Healing power of gardening

Gardening brings me joy and helps me live a more fulfilling life while living with rheumatoid arthritis (RA).

When I tell people I garden, it’s met with various responses. Some are impressed, some are judgmental, and some are genuinely interested. Little do they know that gardening not only saved me from a very deep depression when I was first diagnosed with RA over 10 years ago, but it brings me more joy than I ever could have expected.

When I was first diagnosed with RA, my life was forever changed. I couldn’t care for my young son, I couldn’t keep up at my physically demanding job as a hospital-based nurse practitioner, and I was not able to run or lift weights as I previously did to stay active and cope with stress.

I became very sickly and was nearly bedbound for three months from medical complications related to my RA. I had a lot of time on my hands to think and re-prioritize my life. I put my son’s care first, took a less demanding job, and started doing gentle yoga and Pilates workouts whenever I could, but something was still missing.

I had idle downtime with my new lifestyle and my thoughts would race. I had to find another way to keep my mind and body busy without making myself sick or pushing my RA into a flare. It all started with a single trip to a local nursery where I picked up a few plastic pots, a bag of soil, and some random seeds. I planted them on the same day and watched them grow.

About six months later, I ordered a small above-ground planter, put some soil and seeds in it, and watched them grow. The next year, to challenge myself, I started composting my kitchen waste. This same year, I joined some online groups about gardening, bought a few books, and started learning the science behind growing things in the ground in a desert. About a year after that, we had professionals come and lay beautiful stone around an area that was 15 feet long by three feet wide. We filled it with soil and seeds, and watched things grow. About six months later, we invested in some fruit trees for the yard.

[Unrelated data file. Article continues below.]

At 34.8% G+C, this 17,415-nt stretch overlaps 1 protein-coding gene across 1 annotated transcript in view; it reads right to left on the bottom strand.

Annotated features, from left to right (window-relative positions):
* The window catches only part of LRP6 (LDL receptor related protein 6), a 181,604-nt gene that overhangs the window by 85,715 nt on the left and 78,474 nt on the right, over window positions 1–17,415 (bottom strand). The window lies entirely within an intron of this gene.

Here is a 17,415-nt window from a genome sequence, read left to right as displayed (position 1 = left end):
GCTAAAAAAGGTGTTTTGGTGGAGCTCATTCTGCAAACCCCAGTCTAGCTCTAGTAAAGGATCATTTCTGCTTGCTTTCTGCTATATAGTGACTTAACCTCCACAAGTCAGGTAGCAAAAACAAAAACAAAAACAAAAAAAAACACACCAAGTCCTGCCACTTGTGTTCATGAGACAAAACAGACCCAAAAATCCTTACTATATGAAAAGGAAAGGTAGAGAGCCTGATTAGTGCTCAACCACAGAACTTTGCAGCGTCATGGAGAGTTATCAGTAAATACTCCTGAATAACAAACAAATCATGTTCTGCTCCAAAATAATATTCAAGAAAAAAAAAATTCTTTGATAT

The following year, we installed some shelving throughout the interior of our home and started bringing home both common and exotic houseplants. As I’m sure you can see where this is going, one small pot with soil turned into a big gardening hobby. Gardening has brought me more joy than I could have ever expected and for many different reasons.

Connecting with the earth

Grounding, also known as earthing, is a technique I personally use to connect my physical body to the earth’s energy. I would agree with some experts that during this practice free electrons are transferred to me from the earth, resulting in pain reduction and reduced inflammation.

I love getting my RA riddled hands dirty in the soil while playing with the different textures and temperatures. This immediately relieves pain and swelling in my hands while bringing me an immediate rush of pure bliss.

Staying active

Living with RA has challenged me to modify my exercise routine. Prior to my diagnoses, I was a dedicated runner and weightlifter, and I went to the gym nearly every day. When I started to grow things, I noticed I was staying more active through bending, lifting, and squatting while working in the garden.

Shopping for my garden keeps me active, too. I do as much as possible, and then I utilize the delivery services that most nurseries and landscapers offer to avoid doing the heavy lifting myself when I’m not feeling up to it or when it’s too much.

Commuting with nature

Spending time in my garden usually means fostering my relationship with the earth and appreciating her natural beauty. In the hustle and bustle of day-to-day life, it’s easy for me to forget to stop and smell the roses. As cliche as this is, there is so much truth to it.

Reflecting in tranquility

Gardening gives me time to process my thoughts without interruptions. I can think through big decisions or decompress from a tough day with this time. I have had some big ideas and big breakthroughs during my time in the garden. If I don’t have anything to mull over at that time, I enjoy listening to podcasts or audiobooks while I work, too.

Challenging my mind

Before gardening, I tried other hobbies like building LEGO sets and playing golf, and I was so frustrated at times that it made my entire mood worse.